Finding the right working capital solution doesn’t have to be confusing. Our very own Director of Credit Operations is here to arm you with some of his knowledge on how to calculate your true cost of capital.

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Have you ever received a lengthy legal document from one of your potential financing partners and wondered:

- What is the best option for my business?
- How do I compare all my options?
- What does this financial jargon mean?
- How will this affect my bottom line?
- Are they hiding anything from me?

Unfortunately, not every operating team has a group of bankers and lawyers they can afford to outsource the above questions and considerations to. Nonetheless, every operator owes it to themselves and their shareholders to raise equity and debt capital responsibly and sustainably – and at the best rates possible.

When it comes to working capital financing in particular, figuring out which options provide the “best rate” is not easy. The opaque nature of some of the most popular options out there – e.g. Merchant Cash Advances (MCAs) that charge flat fees, and alternative lenders who often charge a laundry list of ancillary fees – can discourage even the most valiant attempts at calculating your true annualized cost.

To that end, I hope this article will help you navigate this one small but important consideration when choosing a financial partner.

First, it’s important to understand what “cost of capital” actually means. Your annualized cost of capital is the level of return you have to exceed within the next year to make it “worth it” (i.e. profitable) for you to take money from someone.

The simplest example is as follows: someone offers you $100 today and asks you to pay them back $110 a year from now. In order to pay them back on time, you have to be able to take that money and invest it in a way that generates $110 in proceeds (or $10 in *net proceeds*) over the course of a year. Even better, to make it *worth it* for you to borrow that money in the first place, you will hopefully be able to invest that capital and generate *more than* $110 in proceeds. Your cost of capital under such an arrangement would be as follows:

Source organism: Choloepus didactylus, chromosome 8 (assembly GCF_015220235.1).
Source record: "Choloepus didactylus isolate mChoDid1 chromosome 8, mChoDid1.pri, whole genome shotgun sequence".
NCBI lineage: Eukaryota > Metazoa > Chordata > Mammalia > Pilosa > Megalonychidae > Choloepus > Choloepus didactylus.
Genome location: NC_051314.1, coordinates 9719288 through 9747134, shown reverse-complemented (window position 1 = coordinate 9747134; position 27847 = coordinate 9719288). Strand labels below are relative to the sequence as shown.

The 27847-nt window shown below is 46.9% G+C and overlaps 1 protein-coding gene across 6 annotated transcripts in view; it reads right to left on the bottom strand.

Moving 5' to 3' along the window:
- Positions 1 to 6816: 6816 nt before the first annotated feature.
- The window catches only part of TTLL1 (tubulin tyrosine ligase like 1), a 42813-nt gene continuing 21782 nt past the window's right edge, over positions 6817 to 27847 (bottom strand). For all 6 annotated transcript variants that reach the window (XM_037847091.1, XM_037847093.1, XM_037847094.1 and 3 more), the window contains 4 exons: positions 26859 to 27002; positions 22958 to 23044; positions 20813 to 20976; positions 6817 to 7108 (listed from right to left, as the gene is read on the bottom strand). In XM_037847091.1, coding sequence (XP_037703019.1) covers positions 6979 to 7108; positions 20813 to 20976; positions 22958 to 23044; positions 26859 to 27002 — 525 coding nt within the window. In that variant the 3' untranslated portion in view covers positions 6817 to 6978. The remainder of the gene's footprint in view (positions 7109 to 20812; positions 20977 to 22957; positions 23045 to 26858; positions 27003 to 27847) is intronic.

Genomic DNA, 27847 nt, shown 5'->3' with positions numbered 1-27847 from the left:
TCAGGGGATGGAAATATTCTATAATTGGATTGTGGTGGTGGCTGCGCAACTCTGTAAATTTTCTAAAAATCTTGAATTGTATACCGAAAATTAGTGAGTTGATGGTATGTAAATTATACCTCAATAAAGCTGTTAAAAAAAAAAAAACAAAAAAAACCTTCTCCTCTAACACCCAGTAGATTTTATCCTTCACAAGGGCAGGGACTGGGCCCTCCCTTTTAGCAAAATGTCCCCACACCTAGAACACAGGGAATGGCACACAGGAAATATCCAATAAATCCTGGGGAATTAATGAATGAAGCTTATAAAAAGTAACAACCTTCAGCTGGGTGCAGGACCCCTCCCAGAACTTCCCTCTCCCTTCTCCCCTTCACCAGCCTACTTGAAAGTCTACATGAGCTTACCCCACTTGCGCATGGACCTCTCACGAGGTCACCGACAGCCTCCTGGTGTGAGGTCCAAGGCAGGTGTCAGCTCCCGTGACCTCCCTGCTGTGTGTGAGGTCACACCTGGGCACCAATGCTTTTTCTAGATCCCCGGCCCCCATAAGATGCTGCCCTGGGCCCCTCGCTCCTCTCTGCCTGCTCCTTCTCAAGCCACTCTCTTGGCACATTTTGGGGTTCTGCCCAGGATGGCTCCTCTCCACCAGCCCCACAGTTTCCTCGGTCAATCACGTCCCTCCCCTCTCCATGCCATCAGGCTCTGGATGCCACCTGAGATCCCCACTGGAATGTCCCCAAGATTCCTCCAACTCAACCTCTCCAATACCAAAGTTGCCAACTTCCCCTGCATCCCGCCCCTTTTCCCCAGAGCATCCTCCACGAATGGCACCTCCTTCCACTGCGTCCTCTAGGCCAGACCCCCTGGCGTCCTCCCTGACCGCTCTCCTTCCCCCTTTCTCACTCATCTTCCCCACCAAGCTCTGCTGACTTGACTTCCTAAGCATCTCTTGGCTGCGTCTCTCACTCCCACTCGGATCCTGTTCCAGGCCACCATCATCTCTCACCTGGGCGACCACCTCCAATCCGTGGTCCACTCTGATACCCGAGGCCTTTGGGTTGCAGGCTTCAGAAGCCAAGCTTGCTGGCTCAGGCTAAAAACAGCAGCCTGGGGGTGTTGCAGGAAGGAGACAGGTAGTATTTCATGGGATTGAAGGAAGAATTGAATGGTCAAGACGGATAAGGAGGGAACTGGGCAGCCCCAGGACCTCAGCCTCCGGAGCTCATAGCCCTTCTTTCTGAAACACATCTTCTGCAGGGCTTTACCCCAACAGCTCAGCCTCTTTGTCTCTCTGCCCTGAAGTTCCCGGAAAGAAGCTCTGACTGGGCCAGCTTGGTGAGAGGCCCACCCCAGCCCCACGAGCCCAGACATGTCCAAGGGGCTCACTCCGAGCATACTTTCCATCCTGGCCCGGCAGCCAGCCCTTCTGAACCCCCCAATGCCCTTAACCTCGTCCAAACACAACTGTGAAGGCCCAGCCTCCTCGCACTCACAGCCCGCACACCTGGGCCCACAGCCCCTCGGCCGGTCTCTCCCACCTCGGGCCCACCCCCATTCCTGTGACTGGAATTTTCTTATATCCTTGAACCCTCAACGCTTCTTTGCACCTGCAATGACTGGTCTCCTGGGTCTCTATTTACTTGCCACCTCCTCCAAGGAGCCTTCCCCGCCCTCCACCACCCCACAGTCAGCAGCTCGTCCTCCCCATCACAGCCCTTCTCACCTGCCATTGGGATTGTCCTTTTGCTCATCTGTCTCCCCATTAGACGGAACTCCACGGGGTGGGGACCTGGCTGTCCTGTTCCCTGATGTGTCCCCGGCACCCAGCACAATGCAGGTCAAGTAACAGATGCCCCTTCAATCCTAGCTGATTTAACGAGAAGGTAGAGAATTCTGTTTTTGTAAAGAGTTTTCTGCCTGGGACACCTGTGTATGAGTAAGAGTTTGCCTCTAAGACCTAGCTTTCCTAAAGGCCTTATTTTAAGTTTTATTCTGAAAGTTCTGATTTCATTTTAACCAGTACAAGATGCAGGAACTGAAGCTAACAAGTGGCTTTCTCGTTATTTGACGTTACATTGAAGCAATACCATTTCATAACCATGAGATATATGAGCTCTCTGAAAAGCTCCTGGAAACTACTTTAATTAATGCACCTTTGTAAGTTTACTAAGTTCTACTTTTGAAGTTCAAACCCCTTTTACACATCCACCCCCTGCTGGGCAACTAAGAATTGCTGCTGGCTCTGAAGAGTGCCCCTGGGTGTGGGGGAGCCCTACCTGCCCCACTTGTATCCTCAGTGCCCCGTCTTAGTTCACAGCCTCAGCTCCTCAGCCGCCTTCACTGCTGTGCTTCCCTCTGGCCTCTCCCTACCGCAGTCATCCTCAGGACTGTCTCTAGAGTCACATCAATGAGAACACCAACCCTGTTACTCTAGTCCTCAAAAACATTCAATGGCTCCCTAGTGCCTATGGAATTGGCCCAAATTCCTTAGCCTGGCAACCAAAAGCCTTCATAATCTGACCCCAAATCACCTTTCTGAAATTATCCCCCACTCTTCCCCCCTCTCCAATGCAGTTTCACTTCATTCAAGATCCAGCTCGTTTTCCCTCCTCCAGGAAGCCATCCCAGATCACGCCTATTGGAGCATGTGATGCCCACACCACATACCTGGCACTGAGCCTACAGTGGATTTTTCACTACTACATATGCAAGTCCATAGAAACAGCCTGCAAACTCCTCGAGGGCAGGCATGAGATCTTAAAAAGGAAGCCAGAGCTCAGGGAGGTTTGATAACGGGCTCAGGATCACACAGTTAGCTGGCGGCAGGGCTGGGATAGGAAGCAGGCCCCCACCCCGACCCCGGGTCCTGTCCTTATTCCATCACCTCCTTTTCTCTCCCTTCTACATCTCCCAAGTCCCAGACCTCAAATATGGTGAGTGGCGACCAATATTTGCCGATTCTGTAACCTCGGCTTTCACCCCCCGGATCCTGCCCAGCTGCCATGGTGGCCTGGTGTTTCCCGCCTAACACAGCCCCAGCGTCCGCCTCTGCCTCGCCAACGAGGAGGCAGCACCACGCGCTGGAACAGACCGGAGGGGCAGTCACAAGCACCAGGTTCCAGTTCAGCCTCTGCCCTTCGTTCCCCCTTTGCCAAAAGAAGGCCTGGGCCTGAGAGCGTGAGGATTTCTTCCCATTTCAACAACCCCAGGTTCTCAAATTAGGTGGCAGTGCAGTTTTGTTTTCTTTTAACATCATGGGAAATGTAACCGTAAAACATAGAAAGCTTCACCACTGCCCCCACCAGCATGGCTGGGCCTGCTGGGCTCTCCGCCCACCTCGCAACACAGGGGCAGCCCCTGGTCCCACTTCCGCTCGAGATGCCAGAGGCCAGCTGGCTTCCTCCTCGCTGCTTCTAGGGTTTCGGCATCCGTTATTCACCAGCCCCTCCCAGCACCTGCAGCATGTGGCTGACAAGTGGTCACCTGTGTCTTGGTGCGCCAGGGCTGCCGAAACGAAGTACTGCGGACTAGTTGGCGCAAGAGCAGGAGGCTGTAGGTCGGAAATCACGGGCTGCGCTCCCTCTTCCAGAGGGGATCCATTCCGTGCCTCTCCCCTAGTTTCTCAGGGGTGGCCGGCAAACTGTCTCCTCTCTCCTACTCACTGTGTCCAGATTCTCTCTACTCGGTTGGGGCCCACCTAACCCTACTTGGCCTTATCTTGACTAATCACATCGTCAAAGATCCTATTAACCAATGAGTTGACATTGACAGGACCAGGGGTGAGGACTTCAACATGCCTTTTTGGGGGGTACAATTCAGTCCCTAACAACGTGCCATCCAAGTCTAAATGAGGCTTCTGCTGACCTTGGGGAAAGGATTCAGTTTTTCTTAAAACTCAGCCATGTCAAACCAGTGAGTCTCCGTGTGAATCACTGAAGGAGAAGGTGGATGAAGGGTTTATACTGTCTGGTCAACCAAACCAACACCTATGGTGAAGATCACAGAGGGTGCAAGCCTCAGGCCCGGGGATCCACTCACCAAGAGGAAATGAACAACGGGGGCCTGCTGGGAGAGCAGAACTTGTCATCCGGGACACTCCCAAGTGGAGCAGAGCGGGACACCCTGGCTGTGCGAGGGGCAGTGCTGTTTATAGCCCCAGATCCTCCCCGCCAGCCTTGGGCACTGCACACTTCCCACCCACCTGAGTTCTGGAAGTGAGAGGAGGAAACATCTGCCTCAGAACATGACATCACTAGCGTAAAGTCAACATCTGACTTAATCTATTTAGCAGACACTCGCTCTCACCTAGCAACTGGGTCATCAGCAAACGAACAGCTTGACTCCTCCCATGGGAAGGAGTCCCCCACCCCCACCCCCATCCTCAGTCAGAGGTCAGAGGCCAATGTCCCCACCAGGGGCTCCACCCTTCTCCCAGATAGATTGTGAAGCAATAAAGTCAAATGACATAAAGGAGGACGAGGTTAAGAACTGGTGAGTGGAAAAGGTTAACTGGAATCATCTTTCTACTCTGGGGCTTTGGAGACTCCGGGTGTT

But what if you have to pay it back sooner than one year?

More often than not, you won’t have such a straightforward situation as in Example 1 – if you’re shopping around, you might have one option that requires you to pay back in 6 months, and another that requires you to pay back in 5 months. The only way to compare the two on an apples-to-apples basis is to annualize the cost – i.e. figure out what the equivalent cost of capital would be for each option if you had to pay them both back in exactly one year. Another way to think about it is as follows:

**Option 1:**just like in Example 1, you borrow $100 for 12 months for a 10% fixed fee, with all principal + interest/fees being paid at the very end.**Option 2:**the same as Option 1, except you have to pay everything back in only 6 months instead of 12.

Intuitively, you probably favor Option 1. But why? Because in six months, you will still need that $100 of capital one way or another; as your business grows, you will always need to keep reinvesting. So, what happens when you need to re-borrow in 6 months? In the case of option 2, you commit yourself to paying another 10% fee. As such, over the course of 1 year, you would have to pay twice the amount of money in fees; or, in other words, you would have to generate twice the amount of return on your borrowed capital over the same time period! As the payback period gets shorter and shorter, it becomes harder to make it “worth it” for you to borrow that money. Your cost of capital is higher.

But how do you actually *calculate* your annualized cost of capital in this sort of situation? Unfortunately, it’s not as simple as "10% x 2" (although that will usually be directionally correct as a rule of thumb). You also have to consider the *opportunity cost* of not being able to reinvest that $10 in fees that you will have to pay out at the 6-month mark. You could have kept that $10 in fees and used it to generate another 6 months of profit!